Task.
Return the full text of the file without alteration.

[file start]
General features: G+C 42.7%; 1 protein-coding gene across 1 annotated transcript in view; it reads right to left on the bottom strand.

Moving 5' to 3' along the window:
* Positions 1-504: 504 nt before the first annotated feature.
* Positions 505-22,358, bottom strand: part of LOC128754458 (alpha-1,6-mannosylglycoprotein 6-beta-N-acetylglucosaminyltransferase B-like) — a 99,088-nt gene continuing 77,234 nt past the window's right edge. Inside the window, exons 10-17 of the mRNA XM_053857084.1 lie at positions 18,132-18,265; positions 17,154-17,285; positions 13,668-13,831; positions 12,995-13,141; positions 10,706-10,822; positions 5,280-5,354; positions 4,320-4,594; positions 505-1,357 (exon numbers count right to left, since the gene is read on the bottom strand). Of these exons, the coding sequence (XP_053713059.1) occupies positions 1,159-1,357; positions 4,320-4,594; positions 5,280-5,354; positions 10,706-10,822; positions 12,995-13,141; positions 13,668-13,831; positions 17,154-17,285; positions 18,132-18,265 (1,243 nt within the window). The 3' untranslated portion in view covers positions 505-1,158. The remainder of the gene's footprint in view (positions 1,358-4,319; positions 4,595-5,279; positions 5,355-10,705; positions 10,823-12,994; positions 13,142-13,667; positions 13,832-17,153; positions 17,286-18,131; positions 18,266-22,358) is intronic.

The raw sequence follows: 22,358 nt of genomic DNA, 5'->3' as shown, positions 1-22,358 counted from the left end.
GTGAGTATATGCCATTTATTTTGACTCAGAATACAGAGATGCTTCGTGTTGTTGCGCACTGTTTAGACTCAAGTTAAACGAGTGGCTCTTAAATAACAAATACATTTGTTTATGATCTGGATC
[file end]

General features: G+C 42.7%; 1 protein-coding gene across 1 annotated transcript in view; it reads right to left on the bottom strand.

Moving 5' to 3' along the window:
* Positions 1-504: 504 nt before the first annotated feature.
* Positions 505-22,358, bottom strand: part of LOC128754458 (alpha-1,6-mannosylglycoprotein 6-beta-N-acetylglucosaminyltransferase B-like) — a 99,088-nt gene continuing 77,234 nt past the window's right edge. Inside the window, exons 10-17 of the mRNA XM_053857084.1 lie at positions 18,132-18,265; positions 17,154-17,285; positions 13,668-13,831; positions 12,995-13,141; positions 10,706-10,822; positions 5,280-5,354; positions 4,320-4,594; positions 505-1,357 (exon numbers count right to left, since the gene is read on the bottom strand). Of these exons, the coding sequence (XP_053713059.1) occupies positions 1,159-1,357; positions 4,320-4,594; positions 5,280-5,354; positions 10,706-10,822; positions 12,995-13,141; positions 13,668-13,831; positions 17,154-17,285; positions 18,132-18,265 (1,243 nt within the window). The 3' untranslated portion in view covers positions 505-1,158. The remainder of the gene's footprint in view (positions 1,358-4,319; positions 4,595-5,279; positions 5,355-10,705; positions 10,823-12,994; positions 13,142-13,667; positions 13,832-17,153; positions 17,286-18,131; positions 18,266-22,358) is intronic.

The raw sequence follows: 22,358 nt of genomic DNA, 5'->3' as shown, positions 1-22,358 counted from the left end.
GTGAGTATATGCCATTTATTTTGACTCAGAATACAGAGATGCTTCGTGTTGTTGCGCACTGTTTAGACTCAAGTTAAACGAGTGGCTCTTAAATAACAAATACATTTGTTTATGATCTGGATC